Small Footnote Here If someone happens to delete a Runbook in SMA, it will stay in TFS unless you remove it via Visual Studio or Team Explorer. Probably a good thing.
We start with the parameters that are leveraged within the Runbook to connect and check in changes for TFS.
Next we load the necessary assemblies and get connected to your TFS instance and location you are interested in updating
Then finally we check in our Runbooks into TFS for safe keeping .
This section describes a couple of potential issues you may run into after implementation or while getting things setup. These are issues I ran into as I put this into production in our environment.
Exception calling “CheckIn” with “2” argument(s)…
This can occur if one of the Runbooks has been deleted on the TFS server but your local source directory still has the Runbook, an update is made, and the Runbook is attempting to be checked in.
Launch TFS on the SMA server as the SMA service account and resolve the conflict by selecting “Get Latest Version” on the folder in question and answering the prompts to resolve the issue.
Exception calling “GetWorkspace” with “1” argument(s)…..
This can happen if you fail to map a local path for TFS for the account you are using in the SMA Runbook to synchronize with TFS.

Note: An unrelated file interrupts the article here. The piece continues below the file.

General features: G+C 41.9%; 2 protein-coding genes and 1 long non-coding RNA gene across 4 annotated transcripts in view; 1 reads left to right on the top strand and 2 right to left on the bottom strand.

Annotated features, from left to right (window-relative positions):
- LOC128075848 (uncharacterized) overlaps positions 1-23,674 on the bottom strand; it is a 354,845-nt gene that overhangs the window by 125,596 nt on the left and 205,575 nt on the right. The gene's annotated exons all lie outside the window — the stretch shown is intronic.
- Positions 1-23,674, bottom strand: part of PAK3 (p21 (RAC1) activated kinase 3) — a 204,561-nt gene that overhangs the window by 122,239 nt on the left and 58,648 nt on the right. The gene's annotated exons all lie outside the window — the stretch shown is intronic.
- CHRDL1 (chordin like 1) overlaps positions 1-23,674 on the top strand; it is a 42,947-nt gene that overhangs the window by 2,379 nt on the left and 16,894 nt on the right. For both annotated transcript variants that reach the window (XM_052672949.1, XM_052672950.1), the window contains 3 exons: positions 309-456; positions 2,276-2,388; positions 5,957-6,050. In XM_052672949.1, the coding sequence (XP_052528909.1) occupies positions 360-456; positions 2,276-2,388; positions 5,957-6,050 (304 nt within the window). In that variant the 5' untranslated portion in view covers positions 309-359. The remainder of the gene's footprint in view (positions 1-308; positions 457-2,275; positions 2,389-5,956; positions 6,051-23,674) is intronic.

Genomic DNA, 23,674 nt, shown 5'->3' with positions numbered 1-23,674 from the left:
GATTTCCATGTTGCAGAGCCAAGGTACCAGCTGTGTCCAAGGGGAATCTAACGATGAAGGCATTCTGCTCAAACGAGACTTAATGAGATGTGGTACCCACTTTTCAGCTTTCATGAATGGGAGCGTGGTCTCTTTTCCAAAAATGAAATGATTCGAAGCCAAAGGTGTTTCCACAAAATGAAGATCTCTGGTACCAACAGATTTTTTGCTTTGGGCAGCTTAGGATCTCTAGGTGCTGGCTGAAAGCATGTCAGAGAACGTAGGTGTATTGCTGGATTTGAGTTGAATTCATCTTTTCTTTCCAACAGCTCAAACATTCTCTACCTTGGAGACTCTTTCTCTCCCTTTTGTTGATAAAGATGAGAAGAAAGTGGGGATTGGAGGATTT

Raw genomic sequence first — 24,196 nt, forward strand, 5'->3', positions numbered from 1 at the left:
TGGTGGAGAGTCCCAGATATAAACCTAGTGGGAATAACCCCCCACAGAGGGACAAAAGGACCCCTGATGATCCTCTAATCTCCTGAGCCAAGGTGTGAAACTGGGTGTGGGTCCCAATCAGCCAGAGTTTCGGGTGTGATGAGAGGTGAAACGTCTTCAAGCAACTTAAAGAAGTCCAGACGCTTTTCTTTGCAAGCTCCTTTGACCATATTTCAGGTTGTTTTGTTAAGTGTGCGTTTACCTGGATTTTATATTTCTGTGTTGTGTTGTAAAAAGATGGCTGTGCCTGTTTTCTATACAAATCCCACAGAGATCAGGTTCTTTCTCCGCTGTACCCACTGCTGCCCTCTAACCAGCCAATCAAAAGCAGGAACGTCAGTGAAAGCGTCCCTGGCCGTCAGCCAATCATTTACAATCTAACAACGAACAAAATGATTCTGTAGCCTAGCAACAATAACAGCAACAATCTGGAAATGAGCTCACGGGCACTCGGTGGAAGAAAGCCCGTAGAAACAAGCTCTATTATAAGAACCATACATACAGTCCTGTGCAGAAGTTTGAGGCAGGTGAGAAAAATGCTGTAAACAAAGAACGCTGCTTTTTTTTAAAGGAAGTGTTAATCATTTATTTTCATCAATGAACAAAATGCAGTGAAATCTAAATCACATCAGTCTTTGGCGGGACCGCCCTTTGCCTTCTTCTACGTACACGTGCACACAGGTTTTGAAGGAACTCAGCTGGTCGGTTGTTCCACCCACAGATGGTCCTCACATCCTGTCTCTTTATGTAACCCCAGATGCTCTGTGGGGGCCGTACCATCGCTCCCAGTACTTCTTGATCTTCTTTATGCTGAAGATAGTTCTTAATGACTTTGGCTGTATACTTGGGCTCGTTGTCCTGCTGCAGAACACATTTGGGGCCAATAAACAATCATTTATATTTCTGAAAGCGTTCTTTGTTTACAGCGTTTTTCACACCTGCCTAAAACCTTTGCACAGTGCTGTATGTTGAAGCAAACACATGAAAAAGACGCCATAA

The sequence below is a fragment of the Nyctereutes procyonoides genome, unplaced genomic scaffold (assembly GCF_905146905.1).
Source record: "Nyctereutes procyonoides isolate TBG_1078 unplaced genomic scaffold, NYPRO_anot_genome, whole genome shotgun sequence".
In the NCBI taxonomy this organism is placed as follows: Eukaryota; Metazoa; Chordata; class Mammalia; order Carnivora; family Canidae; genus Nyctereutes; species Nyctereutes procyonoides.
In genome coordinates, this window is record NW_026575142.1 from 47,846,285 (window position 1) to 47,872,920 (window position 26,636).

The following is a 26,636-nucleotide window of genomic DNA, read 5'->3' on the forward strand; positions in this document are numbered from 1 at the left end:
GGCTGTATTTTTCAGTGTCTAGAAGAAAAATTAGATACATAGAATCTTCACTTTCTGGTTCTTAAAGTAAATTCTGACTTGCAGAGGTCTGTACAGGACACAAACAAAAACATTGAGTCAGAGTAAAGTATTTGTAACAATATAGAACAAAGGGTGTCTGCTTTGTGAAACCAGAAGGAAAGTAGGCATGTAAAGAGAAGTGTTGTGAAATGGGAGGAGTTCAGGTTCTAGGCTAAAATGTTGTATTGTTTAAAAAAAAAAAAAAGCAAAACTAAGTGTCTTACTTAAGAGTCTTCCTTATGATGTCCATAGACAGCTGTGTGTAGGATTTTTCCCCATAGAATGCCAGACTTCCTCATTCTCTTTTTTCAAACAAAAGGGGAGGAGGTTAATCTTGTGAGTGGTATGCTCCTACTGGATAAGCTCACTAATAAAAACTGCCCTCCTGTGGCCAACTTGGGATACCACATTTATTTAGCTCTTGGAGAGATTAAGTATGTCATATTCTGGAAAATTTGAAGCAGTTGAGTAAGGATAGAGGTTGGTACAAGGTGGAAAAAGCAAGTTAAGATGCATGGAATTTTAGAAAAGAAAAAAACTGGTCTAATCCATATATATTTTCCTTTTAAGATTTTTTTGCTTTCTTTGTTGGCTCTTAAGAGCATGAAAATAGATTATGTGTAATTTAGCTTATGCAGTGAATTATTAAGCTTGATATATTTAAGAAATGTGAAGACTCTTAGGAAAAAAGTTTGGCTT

Note You can only have one account mapping to local source on a machine. Ensure you are not mapping with your “interactive logged on account you use for administration and use the account that is synchronizing with TFS on your SMA box.
See STEP 2 above .
Well that’s it for this post. I hope you get some value out of this solution for your dev/QA/Production environments where you are leveraging SMA.
Until next time – Happy Automating!
And for more information, tips/tricks, and example solutions for SMA, be sure to watch for future blog posts in the Automation Track on http://aka.ms/BuildingClouds!
I don't see the point in exporting from prod into TFS (unless its just for backup). A natural workflow would be to have the admin/developer edit scripts locally and then check into TFS/GIT, and from there publish/import the scripts into prod. This blog post doest it all backwards.
@Trond Hindenes , thanks for the feedback. This post was mostly to get the ideas flowing and help generate ideas for new solutions based on this example that fit your organization. As it turns out, this solution fit our needs due to how we were leveraging our POC environment as pretty much a production environment with multiple DEVs updating all through SMA/WAP versus updating outside of SMA or even moving from dev to QA to Test. Your points are valid and definitely could fit here leveraging some additional logic to pick up when changes occur and move those changes into production from QA if they were preformed by a dev that had rights into the right environment that was also sync'd up with TFS. I chose to narrow in on one case but this case isn't necessarily going to fit all requirements as you stated.Ryan Andorfer (Orchestrator MVP) will be posting a continuation of my post on his site here: http://opalis.wordpress.com/ hopefully by the end of the month that will give you a scenario that likely fits more closely with what you are looking for. Stay tuned and thanks for the feedback.